This time last week our team was thrusted in to the midst of Africa Fashion Week's positive furore, our third one to date. This is AFWL's fifth year on the scene; showcasing over 300 designers and many exhibitors, the food was lush, the queues were long, with so many amazing textures and prints, wax dyes and shapes we were spoilt for choice. There were live performers and a serious DJ. I finally learned all the words to my favourite Afro Beats tune 'pull over' by Kcee and Wizkid. As I tapped my feet to the funky percussion, the catwalk lit up with a very diverse range and interesting themes. Africa Fashion Week hits many cities across the globe. Cities for this year include Geneva, New York and Amsterdam. So many shows to cover!
Steve Mandy's SMD products and collection grabbed our attention. Steve is from South Africa and uses bleach marking, fabric ink and sun-activated dye. Steve, to our delight, drew directly on the dress during the catwalk show to reflect how his garments have a no fuss, ready-to-wear approach for your walk-in wardrobe. Comfort and every day wear is his trademark. Definitely perfect attire for a chilled day sipping on some Beyerskloof pinotage in Cape Town.
Angolan designer Soraya da Piedade who also has presence in Brazil's collection was made up of elegant pieces, bold prints, layering and striking lengths. There was a lot of detail and emphasis on the shoulders. This oil-rich country will supply a good domestic demand for her designs, Angolans love to shop. Afro Brazilian identity is currently being re-explored and reignited. We would love to know if she has showcased her collections in the predominantly Afro-Brazilian coastal city of Bahia, home to a slightly smaller carnival than Rio and also home to Camdombler spiritual African rituals (which can be traced back to the Yoruba religions of Nigeria).
Mary Martin's frocks were stunning. Mary was honoured last year as best International designer for 2014 she is self-taught and a true autodidact, her trademark fitted gowns with flambouyant chiffon layering have proven popular at her shows in Mayfair, London. She is still studying in this city of innovation and hangs out with the likes of actor Idris Elba and UK TV presenter Reggie Yates. Mary represents Ghana and the UK.
Representing the resource-rich country of the Democratic Republic of Congo (DRC) was brand Alisha. Both founders are based in Europe (Brussels and Amsterdam respectively). The Alisha red dress with white doves representing peace was particularly contextual and thought-provoking with its circular collar and ideal length, equally the long black dress embellished with leather and gold reflected the innovation and vibrancy that these two designers are made of. One can't help but get drawn in to the underlying messages in the designs.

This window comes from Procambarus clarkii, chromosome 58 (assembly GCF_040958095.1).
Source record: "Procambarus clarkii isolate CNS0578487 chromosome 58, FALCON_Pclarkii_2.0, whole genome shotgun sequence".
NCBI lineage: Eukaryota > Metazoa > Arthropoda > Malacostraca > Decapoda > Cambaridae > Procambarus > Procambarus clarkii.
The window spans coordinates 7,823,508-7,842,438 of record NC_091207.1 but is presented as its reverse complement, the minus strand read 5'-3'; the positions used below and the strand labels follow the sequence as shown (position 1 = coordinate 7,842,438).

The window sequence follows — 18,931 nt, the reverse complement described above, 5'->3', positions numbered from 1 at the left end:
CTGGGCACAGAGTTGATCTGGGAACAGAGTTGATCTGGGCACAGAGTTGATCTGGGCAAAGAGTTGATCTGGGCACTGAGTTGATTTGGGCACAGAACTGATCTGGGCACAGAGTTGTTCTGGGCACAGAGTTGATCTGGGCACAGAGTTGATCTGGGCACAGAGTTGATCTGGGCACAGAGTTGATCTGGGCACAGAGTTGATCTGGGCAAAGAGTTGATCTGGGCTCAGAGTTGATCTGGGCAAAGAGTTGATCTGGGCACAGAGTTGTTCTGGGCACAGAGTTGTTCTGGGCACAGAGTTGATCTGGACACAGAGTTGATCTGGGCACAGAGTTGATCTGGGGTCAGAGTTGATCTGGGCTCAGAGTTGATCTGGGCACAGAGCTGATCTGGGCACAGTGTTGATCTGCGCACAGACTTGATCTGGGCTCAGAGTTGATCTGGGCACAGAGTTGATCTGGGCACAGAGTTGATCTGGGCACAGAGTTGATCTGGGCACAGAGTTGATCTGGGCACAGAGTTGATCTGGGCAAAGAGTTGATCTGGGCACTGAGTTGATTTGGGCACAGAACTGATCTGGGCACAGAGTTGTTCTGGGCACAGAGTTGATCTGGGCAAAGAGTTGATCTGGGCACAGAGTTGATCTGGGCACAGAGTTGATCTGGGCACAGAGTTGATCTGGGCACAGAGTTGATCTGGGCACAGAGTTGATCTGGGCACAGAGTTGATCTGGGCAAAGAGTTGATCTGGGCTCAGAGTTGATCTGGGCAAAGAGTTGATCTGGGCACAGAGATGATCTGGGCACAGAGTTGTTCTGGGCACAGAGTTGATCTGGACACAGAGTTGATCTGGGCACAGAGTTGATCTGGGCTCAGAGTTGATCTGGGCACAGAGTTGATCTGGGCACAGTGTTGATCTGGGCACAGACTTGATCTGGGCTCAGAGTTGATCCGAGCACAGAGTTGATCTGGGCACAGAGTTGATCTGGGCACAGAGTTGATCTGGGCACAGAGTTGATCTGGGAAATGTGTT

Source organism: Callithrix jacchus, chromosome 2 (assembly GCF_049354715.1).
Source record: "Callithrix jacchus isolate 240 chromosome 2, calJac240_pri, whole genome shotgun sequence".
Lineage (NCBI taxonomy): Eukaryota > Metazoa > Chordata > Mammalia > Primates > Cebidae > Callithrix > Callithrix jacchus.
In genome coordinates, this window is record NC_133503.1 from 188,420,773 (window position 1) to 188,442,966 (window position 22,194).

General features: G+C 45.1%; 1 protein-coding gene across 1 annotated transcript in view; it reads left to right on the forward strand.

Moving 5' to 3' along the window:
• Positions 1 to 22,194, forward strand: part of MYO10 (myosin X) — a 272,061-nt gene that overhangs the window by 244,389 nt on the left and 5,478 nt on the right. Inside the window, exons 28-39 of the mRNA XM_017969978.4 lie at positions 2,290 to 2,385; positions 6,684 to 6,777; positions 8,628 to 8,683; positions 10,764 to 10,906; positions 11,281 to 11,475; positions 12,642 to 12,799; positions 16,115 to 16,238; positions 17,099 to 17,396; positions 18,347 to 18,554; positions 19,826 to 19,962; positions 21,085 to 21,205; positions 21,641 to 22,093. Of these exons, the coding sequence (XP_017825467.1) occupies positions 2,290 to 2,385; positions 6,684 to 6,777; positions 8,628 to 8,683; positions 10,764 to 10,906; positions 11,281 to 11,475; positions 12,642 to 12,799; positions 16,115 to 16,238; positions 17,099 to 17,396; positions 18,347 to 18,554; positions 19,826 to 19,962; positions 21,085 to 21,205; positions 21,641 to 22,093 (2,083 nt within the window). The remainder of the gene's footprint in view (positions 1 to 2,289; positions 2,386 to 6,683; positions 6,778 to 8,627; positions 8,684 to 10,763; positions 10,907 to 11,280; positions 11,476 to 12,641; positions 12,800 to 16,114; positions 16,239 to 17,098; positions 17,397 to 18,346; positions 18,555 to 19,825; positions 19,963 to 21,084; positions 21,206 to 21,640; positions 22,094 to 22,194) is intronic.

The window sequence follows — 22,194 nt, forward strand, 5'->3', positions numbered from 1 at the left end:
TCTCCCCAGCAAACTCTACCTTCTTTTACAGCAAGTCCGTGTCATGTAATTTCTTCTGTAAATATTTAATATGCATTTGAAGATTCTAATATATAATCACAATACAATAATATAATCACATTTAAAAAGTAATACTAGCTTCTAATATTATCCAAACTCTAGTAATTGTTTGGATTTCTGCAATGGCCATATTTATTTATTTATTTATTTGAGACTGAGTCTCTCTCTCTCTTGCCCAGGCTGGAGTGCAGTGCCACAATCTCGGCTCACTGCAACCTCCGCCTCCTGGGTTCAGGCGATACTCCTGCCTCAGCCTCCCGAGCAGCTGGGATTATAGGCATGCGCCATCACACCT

Thora Jewels showcased some bright, fun, hand-crafted accessories; using leather, gemstones and crystals all the statement, bespoke designs represented distinct individuality and eye-catching boldness. Thora's online page is very user-friendly for purchases, the Thora Jewels shop is based in Hatton Gardens, the jewellery and luxe watch hub in London.Theodora Dania (Thora's designer and creative director) has a large following in the Nigerian diaspora.
Tangerine designs were very appealing to the colourist's eye, the sorbet hue dresses of varying lengths came with some frills and block panel cutouts which formed some interesting shapes. Based in Abuja and run by Ibee Egbuson, Ibee left a dull 9 - 5 work rut and lacklustre commute four years ago to enter business management and the fashion industry, this brand has gained a reputation for funky, easy to wear and simple designs.
These were just a few designers which caught our eye, there was so much talent in the building (Olympia/Earls Court). The craftsmanship and quality of the showcase on the day was exemplary. The themes and innovation, solid. The Fashion thirst team will do a separate piece on our favourite Kenyan/Swedish based designer Njema Helena because we have fallen in love with her prints and patterns and also because she has a special story and a particular journey to tell.
We'd like to give a special thanks to Caroline Beyll, Sarah Arthman and Tumila for their contributions in addition to our hard-working photographers. There is so much to discover about African style and designs, rapper Fuse ODG has summed it up best (this is the New Africa) TINA. Hashtag # TINA.
Written By Monica Cummings, Chief Editor